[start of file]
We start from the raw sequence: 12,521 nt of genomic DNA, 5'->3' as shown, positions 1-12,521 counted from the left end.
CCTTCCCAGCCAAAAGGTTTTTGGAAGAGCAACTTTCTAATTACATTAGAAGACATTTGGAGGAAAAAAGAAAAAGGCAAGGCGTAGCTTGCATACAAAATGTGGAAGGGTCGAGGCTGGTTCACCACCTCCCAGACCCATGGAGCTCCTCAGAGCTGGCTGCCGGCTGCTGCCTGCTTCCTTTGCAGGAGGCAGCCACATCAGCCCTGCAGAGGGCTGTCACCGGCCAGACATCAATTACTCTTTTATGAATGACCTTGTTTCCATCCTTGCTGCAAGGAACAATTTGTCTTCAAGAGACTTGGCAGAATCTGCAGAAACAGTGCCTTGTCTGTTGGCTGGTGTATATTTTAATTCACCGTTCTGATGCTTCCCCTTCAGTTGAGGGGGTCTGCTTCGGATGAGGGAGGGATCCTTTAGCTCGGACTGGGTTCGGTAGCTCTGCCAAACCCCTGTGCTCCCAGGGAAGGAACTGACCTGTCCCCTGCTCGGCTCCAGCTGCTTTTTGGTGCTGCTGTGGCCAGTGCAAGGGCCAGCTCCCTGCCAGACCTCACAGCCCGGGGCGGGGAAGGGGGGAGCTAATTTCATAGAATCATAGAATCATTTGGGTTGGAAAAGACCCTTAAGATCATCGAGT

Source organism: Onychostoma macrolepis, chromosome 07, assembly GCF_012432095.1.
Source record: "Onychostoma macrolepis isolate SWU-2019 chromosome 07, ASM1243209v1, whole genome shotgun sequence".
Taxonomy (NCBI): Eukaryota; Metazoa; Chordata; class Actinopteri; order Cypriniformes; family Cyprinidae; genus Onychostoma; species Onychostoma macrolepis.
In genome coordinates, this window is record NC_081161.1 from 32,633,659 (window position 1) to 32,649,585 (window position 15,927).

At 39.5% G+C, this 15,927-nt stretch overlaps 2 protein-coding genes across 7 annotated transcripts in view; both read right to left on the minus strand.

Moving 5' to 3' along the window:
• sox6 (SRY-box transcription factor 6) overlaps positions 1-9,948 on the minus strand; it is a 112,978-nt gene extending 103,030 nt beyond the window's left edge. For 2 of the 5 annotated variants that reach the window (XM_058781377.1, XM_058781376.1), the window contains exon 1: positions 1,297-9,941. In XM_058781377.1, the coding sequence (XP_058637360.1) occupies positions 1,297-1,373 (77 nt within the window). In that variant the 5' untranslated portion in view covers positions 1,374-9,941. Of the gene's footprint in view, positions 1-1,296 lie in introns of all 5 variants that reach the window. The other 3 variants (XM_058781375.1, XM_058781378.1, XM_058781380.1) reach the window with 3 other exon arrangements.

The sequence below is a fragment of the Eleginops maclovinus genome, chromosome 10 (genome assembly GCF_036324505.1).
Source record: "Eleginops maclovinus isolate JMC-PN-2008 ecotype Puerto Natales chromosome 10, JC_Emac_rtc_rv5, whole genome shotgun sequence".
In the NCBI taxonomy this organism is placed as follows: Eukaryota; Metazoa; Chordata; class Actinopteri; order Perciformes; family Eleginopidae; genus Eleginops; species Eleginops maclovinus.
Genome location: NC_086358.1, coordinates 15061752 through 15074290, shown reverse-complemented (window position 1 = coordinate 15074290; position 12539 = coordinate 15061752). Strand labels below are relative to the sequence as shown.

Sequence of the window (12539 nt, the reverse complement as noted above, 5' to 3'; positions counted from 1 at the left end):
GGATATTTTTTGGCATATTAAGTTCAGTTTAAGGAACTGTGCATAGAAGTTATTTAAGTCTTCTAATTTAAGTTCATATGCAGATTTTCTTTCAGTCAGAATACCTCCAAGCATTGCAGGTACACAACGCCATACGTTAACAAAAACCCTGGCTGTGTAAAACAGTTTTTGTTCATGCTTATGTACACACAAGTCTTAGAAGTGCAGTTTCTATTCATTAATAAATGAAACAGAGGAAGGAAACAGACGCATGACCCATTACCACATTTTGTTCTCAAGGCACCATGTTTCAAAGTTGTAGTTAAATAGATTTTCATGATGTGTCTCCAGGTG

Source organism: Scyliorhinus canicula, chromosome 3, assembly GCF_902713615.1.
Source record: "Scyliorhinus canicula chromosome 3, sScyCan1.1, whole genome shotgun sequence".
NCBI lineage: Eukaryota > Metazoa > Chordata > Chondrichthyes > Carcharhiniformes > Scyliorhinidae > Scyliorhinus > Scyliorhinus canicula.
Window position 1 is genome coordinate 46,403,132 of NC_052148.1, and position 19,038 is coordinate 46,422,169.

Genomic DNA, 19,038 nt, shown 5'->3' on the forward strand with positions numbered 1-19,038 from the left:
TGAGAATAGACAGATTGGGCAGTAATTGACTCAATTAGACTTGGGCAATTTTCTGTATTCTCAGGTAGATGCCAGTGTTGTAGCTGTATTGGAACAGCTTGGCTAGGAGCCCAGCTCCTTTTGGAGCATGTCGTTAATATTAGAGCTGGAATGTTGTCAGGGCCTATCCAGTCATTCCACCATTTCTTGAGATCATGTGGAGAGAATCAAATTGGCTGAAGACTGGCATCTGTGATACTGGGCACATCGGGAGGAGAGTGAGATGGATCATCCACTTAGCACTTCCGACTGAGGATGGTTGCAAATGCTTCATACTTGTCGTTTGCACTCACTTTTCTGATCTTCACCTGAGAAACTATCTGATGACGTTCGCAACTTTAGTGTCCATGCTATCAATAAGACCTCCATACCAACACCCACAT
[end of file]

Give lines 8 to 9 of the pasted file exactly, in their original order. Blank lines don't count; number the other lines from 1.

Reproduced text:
Moving 5' to 3' along the window:
• sox6 (SRY-box transcription factor 6) overlaps positions 1-9,948 on the minus strand; it is a 112,978-nt gene extending 103,030 nt beyond the window's left edge. For 2 of the 5 annotated variants that reach the window (XM_058781377.1, XM_058781376.1), the window contains exon 1: positions 1,297-9,941. In XM_058781377.1, the coding sequence (XP_058637360.1) occupies positions 1,297-1,373 (77 nt within the window). In that variant the 5' untranslated portion in view covers positions 1,374-9,941. Of the gene's footprint in view, positions 1-1,296 lie in introns of all 5 variants that reach the window. The other 3 variants (XM_058781375.1, XM_058781378.1, XM_058781380.1) reach the window with 3 other exon arrangements.